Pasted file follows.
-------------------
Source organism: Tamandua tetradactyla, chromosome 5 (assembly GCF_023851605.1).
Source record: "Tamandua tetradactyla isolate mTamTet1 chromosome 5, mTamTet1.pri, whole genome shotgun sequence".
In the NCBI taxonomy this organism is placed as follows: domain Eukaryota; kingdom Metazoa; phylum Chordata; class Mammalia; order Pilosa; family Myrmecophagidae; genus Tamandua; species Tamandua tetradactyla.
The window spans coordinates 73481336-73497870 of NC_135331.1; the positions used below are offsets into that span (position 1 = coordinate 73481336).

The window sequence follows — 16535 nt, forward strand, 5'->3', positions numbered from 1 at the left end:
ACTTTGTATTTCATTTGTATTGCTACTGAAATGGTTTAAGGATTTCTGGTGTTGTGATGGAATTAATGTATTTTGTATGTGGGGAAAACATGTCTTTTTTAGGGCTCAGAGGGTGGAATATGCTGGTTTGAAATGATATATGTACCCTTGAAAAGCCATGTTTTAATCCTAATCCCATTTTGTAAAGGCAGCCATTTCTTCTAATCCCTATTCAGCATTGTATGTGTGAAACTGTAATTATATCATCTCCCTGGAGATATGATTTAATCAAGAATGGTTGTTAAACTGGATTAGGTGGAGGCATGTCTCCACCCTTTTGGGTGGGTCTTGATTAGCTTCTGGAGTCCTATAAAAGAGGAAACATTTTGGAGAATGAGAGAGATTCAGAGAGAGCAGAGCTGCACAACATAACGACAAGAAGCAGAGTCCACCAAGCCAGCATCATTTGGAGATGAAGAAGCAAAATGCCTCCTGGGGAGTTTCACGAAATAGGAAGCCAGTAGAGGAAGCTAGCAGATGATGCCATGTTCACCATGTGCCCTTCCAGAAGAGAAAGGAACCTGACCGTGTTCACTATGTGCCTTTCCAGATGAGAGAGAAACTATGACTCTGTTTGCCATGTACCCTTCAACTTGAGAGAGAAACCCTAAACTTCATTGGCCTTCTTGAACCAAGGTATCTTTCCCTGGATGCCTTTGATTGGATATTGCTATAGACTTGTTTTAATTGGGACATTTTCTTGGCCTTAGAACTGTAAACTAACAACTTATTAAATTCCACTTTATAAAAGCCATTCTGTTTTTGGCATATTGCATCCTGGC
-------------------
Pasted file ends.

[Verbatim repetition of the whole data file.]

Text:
Source organism: Tamandua tetradactyla, chromosome 5 (assembly GCF_023851605.1).
Source record: "Tamandua tetradactyla isolate mTamTet1 chromosome 5, mTamTet1.pri, whole genome shotgun sequence".
In the NCBI taxonomy this organism is placed as follows: domain Eukaryota; kingdom Metazoa; phylum Chordata; class Mammalia; order Pilosa; family Myrmecophagidae; genus Tamandua; species Tamandua tetradactyla.
The window spans coordinates 73481336-73497870 of NC_135331.1; the positions used below are offsets into that span (position 1 = coordinate 73481336).

The window sequence follows — 16535 nt, forward strand, 5'->3', positions numbered from 1 at the left end:
ACTTTGTATTTCATTTGTATTGCTACTGAAATGGTTTAAGGATTTCTGGTGTTGTGATGGAATTAATGTATTTTGTATGTGGGGAAAACATGTCTTTTTTAGGGCTCAGAGGGTGGAATATGCTGGTTTGAAATGATATATGTACCCTTGAAAAGCCATGTTTTAATCCTAATCCCATTTTGTAAAGGCAGCCATTTCTTCTAATCCCTATTCAGCATTGTATGTGTGAAACTGTAATTATATCATCTCCCTGGAGATATGATTTAATCAAGAATGGTTGTTAAACTGGATTAGGTGGAGGCATGTCTCCACCCTTTTGGGTGGGTCTTGATTAGCTTCTGGAGTCCTATAAAAGAGGAAACATTTTGGAGAATGAGAGAGATTCAGAGAGAGCAGAGCTGCACAACATAACGACAAGAAGCAGAGTCCACCAAGCCAGCATCATTTGGAGATGAAGAAGCAAAATGCCTCCTGGGGAGTTTCACGAAATAGGAAGCCAGTAGAGGAAGCTAGCAGATGATGCCATGTTCACCATGTGCCCTTCCAGAAGAGAAAGGAACCTGACCGTGTTCACTATGTGCCTTTCCAGATGAGAGAGAAACTATGACTCTGTTTGCCATGTACCCTTCAACTTGAGAGAGAAACCCTAAACTTCATTGGCCTTCTTGAACCAAGGTATCTTTCCCTGGATGCCTTTGATTGGATATTGCTATAGACTTGTTTTAATTGGGACATTTTCTTGGCCTTAGAACTGTAAACTAACAACTTATTAAATTCCACTTTATAAAAGCCATTCTGTTTTTGGCATATTGCATCCTGGC